“I know,” he said of being the underdog for a rare time in his career. “It’s because he has 22 knockouts out of 23 fights. He’s a big hitter, I’m a smaller guy, but I know Gervonta didn’t ask for this fight. I’m the one who asked for this fight. They made this fight and I just want to prove myself. I want to fight the best and who better to fight than Gervonta Davis? I want to go out there and give him a great fight.”

Santa Cruz acknowledged Davis’ power but boasted about his chin. In 39 fights covering 261 rounds, Santa Cruz has only been knocked down once, and that was on a rabbit punch that the referee didn’t call in his 11th pro fight, a six-round decision win over Robert Da Luz in August 2009.

In other words, even though Santa Cruz has taken all sorts of blows from contenders and other titleholders for many years, he has been resolute in doing so.

“Never knocked out, never (legitimately) dropped in a fight shows I can take a hit,” Santa Cruz said. “We’ll go out there and see if we can take Gervonta Davis’ punch. Hopefully we do. We will stay there, we’re gonna be smart, and at the end of the day when fight day comes we’re gonna see if I can take a punch from him and see how his power is.”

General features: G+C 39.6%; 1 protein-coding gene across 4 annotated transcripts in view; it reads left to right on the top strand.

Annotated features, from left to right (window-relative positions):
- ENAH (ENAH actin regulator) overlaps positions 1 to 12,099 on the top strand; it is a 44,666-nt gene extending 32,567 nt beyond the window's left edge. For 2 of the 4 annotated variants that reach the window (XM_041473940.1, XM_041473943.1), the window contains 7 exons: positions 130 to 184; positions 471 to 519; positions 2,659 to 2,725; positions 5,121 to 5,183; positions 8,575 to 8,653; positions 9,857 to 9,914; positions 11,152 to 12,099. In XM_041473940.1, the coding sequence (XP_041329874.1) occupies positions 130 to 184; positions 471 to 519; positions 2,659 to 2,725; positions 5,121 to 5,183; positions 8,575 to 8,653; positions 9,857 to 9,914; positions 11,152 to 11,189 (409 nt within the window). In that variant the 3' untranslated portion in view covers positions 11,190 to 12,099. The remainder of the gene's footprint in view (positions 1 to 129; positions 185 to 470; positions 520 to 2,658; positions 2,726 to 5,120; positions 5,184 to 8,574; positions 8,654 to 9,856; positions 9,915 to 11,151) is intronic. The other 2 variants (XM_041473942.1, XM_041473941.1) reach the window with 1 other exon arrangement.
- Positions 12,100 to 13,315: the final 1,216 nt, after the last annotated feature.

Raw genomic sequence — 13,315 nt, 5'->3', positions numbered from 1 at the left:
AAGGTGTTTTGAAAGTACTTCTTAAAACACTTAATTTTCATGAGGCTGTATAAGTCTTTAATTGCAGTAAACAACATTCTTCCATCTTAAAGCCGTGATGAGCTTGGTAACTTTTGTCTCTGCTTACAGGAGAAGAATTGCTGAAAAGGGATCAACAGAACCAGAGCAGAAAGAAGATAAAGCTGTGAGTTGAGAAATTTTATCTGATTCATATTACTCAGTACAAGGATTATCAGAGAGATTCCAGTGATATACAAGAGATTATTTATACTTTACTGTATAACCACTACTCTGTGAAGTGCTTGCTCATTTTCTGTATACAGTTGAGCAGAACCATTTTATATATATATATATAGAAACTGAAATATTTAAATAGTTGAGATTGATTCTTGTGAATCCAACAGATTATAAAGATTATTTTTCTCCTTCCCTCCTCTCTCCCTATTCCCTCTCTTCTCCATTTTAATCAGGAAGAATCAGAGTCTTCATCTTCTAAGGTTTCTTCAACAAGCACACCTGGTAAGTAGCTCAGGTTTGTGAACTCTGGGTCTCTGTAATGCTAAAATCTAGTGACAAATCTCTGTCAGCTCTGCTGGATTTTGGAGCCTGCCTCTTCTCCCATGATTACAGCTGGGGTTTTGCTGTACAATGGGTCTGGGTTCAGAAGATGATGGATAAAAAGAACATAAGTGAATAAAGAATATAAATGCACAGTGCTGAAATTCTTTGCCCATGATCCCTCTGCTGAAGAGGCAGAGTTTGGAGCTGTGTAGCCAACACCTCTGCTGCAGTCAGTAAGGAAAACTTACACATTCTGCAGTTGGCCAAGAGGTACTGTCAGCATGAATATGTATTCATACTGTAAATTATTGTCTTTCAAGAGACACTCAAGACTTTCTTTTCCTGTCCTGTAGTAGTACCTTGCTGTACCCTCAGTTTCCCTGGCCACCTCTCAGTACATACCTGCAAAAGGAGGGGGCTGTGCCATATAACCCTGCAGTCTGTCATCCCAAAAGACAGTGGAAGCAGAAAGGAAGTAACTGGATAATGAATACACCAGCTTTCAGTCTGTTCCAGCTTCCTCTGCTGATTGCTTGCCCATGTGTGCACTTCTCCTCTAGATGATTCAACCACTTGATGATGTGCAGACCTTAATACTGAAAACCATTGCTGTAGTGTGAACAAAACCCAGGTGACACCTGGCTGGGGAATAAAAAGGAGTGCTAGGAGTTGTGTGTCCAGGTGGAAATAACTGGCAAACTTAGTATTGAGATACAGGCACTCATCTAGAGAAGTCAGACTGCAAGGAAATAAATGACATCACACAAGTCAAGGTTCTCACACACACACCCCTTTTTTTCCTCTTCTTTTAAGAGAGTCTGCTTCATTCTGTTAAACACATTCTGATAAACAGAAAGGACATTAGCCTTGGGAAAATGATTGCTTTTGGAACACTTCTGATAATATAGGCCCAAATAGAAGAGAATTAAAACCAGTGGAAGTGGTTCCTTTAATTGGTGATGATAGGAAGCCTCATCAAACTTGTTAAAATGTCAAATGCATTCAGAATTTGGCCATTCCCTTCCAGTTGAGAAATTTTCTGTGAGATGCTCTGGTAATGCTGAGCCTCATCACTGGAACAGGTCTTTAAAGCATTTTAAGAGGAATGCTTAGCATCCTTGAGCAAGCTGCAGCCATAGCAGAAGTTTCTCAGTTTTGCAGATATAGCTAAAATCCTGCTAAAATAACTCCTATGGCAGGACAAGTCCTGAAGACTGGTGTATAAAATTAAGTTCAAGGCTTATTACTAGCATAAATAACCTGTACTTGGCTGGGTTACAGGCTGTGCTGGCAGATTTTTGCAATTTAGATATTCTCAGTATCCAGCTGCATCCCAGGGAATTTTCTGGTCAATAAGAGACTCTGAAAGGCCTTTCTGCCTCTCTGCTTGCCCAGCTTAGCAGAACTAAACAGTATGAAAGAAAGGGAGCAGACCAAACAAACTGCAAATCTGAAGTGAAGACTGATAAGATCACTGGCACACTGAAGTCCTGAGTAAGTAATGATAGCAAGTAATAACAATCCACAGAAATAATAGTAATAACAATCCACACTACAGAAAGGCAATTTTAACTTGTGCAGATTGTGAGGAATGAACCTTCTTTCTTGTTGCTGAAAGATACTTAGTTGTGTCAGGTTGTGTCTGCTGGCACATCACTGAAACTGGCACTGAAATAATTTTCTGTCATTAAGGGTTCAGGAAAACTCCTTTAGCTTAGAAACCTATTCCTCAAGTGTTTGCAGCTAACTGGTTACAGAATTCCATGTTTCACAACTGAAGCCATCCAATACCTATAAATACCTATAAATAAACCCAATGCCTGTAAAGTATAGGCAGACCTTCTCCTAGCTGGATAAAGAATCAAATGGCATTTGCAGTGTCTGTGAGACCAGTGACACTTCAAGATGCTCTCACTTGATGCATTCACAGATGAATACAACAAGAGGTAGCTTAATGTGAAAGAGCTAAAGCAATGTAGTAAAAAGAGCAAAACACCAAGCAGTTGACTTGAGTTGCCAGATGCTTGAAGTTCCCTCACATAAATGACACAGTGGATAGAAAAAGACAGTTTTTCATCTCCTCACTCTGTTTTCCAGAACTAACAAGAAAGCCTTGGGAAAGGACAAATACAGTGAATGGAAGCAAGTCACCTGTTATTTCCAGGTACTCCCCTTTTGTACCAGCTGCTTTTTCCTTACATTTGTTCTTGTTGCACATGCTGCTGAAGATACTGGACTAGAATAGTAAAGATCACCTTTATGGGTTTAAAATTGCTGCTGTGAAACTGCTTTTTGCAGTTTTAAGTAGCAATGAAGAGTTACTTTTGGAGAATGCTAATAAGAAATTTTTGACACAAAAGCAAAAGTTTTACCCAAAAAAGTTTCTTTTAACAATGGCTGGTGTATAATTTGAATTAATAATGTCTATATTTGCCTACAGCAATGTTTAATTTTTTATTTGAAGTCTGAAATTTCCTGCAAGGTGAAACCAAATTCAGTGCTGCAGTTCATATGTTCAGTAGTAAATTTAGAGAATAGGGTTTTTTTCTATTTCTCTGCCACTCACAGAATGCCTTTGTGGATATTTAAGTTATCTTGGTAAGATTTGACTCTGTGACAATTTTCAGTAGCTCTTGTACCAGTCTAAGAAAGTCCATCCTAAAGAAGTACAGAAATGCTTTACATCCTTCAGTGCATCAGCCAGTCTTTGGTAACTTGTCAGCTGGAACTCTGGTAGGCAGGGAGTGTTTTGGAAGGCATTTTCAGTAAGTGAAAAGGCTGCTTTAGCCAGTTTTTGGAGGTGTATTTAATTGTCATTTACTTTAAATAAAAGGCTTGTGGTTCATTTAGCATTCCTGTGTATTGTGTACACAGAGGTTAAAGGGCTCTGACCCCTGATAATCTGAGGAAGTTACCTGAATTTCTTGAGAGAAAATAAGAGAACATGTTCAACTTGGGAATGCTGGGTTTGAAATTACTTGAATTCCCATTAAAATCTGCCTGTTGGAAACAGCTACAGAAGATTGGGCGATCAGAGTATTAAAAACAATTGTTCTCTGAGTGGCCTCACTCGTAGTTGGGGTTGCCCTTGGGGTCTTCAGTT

In the end, he said he expects the fight to go the distance.

“The way I see it playing out is it going all 12 rounds and me beating him on a decision,” Santa Cruz said. “I’m gonna be really smart and not get caught with his big punches. The only way he’s going to beat me is if he knocks me out because I’m gonna be on top of him throwing a lot of punches, using my experience from the outside. I’m gonna do all kinds of things. Once I’m up there in the ring I’m gonna win the fight. But I see myself winning a 12-round decision.”

Santa Cruz with his father, Jose. Photo by Suzanne Teresa/ PBC

Antonio Santa Cruz, Leo’s older brother and co-trainer along with their father, Jose Santa Cruz, said he has faith in his brother.

“Leo has put on some muscle and his power has gone up a lot. He’s looking really strong,” said Antonio, who is the hands on trainer due to Jose’s ongoing battle with cancer and recent bout with COVID-19. “People say that Gervonta is a monster in the ring, but I think Leo is going to be the monster on [Saturday].